This is an interesting (though flawed) study for its implications on free will, but it’s important to note that the free will debate doesn’t rest on the validity of the experiment nor on the time difference Libet reported between a decision being made and our becoming aware of it. Even if each thought and decision is truly simultaneous with our being consciously aware of it, our thoughts still come from a causal chain of prior events that we don’t control, and they still appear to come out of the blue from the point of view of subjective experience.

Often we may be able to piece together a coherent pattern of thoughts that in retrospect seem to signify a conscious agent purposely driving our thoughts in a particular direction. But this only goes to show that each thought necessarily influences the next, and yet each thought therein comes from unconscious processes of which we have no control. Back to the example of ice cream, perhaps you decide to go with vanilla after all, because you had chocolate last time. But why does the thought that you had chocolate last time have the exact effect that it does in convincing you to choose vanilla this time? Again, this is not something we can control.

And what about randomness? What if the laws of physics are not fully deterministic, and the chain of cause and effect is interrupted by occasions of quantum indeterminism? If our thoughts were indeed born of true randomness, this would only mean that, in fact, nothing controls our thoughts, including ourselves, and each thought would be totally incoherent with the next. Needless to say, this does not provide a basis for free will.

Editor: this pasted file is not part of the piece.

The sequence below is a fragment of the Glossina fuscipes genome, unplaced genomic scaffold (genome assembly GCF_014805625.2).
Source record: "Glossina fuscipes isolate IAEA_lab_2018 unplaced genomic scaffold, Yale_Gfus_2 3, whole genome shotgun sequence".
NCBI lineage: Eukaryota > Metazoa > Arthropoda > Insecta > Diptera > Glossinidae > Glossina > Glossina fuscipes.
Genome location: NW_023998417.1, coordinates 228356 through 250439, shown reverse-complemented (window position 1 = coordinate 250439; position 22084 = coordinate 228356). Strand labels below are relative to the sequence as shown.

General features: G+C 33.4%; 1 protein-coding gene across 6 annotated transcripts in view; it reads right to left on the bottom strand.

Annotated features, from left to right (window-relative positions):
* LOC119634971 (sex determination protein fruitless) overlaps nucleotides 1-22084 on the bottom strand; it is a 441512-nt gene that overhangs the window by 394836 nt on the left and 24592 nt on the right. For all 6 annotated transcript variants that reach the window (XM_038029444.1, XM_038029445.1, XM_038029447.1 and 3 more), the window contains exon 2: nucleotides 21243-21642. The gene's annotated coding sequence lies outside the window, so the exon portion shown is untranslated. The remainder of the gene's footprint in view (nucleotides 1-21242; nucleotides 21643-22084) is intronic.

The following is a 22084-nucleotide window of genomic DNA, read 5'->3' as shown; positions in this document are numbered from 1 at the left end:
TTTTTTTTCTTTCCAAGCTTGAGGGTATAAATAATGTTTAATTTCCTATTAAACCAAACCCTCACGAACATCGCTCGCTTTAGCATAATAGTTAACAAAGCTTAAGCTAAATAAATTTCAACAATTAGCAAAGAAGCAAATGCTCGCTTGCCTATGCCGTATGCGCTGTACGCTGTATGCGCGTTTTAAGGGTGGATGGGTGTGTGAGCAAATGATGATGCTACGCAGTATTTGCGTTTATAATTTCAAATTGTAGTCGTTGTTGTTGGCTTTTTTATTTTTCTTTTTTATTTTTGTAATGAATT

So what?

So, why is this important? What good does it do to recognise that free will is an illusion? Should we all sit idly by and just wait for things to happen, since we have no control over our actions anyway? Of course not (though whether or not this post provokes you to do so is out of our hands… sorry).

But what the realisation can lead us to is more compassion for others. Since no one really chooses who they are, we can learn to be less judgemental and more understanding of other peoples’ ignorance or obnoxious or difficult behaviour.

It also has implications for our criminal justice system and our impulse for vengeance. For example, if a circus elephant escapes and, in its desparate panic, rampages through the streets and tramples a number of people, would we be so outraged that we’d seek retribution by hanging that elephant? The population of Erwin, Tennessee in 1916 did just that. But most of us would recognise that the elephant was simply acting exactly as we’d expect a scared elephant to act after escaping from the circus. We wouldn’t blame the elephant, for it’s simply acting on instinct.

But the same is true for human beings. We too are in some sense victims of biology, and we helplessly do whatever we are “wired” to do in each circumstance. Can you take credit for the fact that you don’t have the brain of a murderer, and therefore don’t experience irrational violent impulses or the urge to kill? Can you take credit for the fact that you do have the mind of an ambitious and curious person with the drive and potential to achieve higher things in life?

Truly, all of life comes down to luck — both good and bad.